Indo-Pak Affairs Opinion

The 26th of November

The power of fear is immense and intense. It is axiomatic that evil of the magnitude perpetrated in Mumbai, through a collusion between Pakistan-based hate-filled terrorist organisations like Lashkar-e-Tayyaba and Indian fifth columnists will have a direct impact on the political mood of the nation. It is inevitable that the mood will reflect on polling in an election season. But we need to understand the nuances of this impact carefully. The hyperinflation of knee-jerk analysis can be toxic to the truth.

Fear, bred by insecurity, can have two political consequences, one of which can be very beneficial to any government. George Bush remained President of the United States for eight years, quite against the odds, because he managed to exploit the American voter’s fear of Al Qaeda terrorists. However, he could not have won re-election on rhetoric alone. He had been able to keep a basic commitment. He might have angered the rest of the world, and irritated half of his own country, but he had kept America safe after 9/11.

Fear and insecurity will always instigate anger. It is a question of whom the anger is directed against. Americans concentrated their anger on Al Qaeda because they did not feel betrayed by their own government. They forgave George Bush a hundred vices because he displayed a single virtue.

Indian anger is bursting over in two directions. There is a passionate revulsion against terrorists of course. This was evident in Mumbai when citizens came out of their homes to cheer the heroic commandos who had delivered them from evil. But their second anger was also evident in their chants and slogans. Their impromptu slogans in praise of the motherland were punctuated with slogans demanding an end to Congress rule. The Indian voter is livid at the Congress-led governments in Maharashtra and Delhi because it feels betrayed by those it has elected to power. The voter no longer has much by way of expectation from any government. But if a government cannot deliver, ever, on security, then it is time to pull it down. If the Mumbai outrage had been a first incident, the voter would have given the government a second chance and more. But this government in Delhi has exhausted all its chances.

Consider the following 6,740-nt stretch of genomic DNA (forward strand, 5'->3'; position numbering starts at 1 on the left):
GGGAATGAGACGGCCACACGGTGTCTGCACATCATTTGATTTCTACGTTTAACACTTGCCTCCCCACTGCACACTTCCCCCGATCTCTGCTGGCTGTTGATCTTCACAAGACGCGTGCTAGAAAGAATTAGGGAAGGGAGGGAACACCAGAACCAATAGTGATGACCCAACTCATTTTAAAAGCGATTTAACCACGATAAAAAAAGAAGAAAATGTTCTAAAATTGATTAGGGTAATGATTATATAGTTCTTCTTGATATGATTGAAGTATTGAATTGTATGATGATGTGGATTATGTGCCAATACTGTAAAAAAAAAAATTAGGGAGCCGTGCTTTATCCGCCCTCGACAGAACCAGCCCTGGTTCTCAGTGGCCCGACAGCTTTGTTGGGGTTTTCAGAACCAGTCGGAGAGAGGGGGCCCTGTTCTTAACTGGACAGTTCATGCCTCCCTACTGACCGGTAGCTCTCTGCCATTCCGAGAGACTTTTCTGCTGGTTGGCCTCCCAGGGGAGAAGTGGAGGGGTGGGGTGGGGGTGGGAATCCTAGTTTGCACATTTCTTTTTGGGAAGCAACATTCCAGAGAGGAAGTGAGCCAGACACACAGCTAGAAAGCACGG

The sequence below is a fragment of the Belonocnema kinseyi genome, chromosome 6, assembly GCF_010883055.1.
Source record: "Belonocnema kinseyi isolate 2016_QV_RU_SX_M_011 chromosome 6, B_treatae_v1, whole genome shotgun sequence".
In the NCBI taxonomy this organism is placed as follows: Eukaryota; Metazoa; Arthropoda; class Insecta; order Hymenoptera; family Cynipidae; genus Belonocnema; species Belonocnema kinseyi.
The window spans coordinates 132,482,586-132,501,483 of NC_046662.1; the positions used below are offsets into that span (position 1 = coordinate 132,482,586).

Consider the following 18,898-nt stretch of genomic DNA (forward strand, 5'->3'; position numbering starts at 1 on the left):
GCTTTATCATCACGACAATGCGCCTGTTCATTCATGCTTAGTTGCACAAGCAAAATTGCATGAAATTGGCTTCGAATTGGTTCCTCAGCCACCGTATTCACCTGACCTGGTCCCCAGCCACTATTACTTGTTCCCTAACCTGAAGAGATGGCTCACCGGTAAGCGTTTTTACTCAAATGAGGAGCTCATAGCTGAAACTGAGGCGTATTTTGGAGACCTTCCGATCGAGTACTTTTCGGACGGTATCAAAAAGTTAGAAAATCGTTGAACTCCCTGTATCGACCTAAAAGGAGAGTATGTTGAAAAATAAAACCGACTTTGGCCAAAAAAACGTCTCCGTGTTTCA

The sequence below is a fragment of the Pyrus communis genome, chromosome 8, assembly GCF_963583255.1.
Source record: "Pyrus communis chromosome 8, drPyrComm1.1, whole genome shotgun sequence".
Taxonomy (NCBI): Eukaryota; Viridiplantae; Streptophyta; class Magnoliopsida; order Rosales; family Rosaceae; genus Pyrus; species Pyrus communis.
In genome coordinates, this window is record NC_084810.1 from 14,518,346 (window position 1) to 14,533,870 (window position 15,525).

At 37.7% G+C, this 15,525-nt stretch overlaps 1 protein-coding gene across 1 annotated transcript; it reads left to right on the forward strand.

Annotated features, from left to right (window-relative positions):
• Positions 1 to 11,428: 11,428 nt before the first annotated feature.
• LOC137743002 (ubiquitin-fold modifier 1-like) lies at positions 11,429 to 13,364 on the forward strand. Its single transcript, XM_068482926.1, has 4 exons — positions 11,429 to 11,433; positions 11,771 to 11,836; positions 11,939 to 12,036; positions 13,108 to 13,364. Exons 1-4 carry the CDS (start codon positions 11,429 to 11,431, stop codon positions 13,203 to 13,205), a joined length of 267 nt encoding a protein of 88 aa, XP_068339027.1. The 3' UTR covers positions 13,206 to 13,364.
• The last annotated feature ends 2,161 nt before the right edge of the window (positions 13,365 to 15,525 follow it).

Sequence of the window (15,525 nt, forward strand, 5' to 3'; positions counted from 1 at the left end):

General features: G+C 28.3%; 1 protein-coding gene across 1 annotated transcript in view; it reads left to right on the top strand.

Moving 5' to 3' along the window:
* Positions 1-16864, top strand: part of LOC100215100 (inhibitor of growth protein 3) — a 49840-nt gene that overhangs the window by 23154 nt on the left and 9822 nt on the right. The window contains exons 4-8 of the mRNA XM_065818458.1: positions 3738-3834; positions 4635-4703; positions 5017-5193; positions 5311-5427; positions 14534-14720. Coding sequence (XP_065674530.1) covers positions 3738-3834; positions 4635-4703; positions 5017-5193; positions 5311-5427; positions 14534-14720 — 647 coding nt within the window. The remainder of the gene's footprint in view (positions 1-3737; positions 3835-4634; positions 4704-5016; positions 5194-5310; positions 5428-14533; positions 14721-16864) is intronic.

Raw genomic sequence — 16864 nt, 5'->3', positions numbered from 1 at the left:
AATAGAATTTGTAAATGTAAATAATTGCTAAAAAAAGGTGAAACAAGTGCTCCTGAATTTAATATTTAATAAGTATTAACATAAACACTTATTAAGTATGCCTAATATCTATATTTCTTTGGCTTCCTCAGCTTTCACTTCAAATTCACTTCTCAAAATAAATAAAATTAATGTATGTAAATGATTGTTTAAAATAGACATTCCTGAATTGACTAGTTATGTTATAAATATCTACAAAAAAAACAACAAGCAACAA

All fear/anger is not the same. The Indian Muslim voter is both afraid and angry as well, but his sentiments are trapped in confusion. He is angry with the terrorist for using Islam and his problems as an excuse for shocking violence and thereby making him vulnerable. He is afraid of his vulnerability to government retribution: a shamefaced Andhra Pradesh government is handing out Rs 35,000 to each innocent it picked up and tortured. And he is afraid of retribution at the popular level, motivated by leaders of radical Hindu outfits. His vote, therefore, could reflect this confusion. A part of the Muslim vote, possibly a large part, could rush back to the comfort zone of the Congress not because the Congress has done anyone any good but because it is considered less worse than the BJP. A strong section of the Muslim vote will go to third parties, like Mayawati’s BSP. And there may be other Muslim voters who will stay at home or vote for Muslim candidates who have no chance of winning. Wasting a vote is a means of showing no confidence in any of the parties on the slate.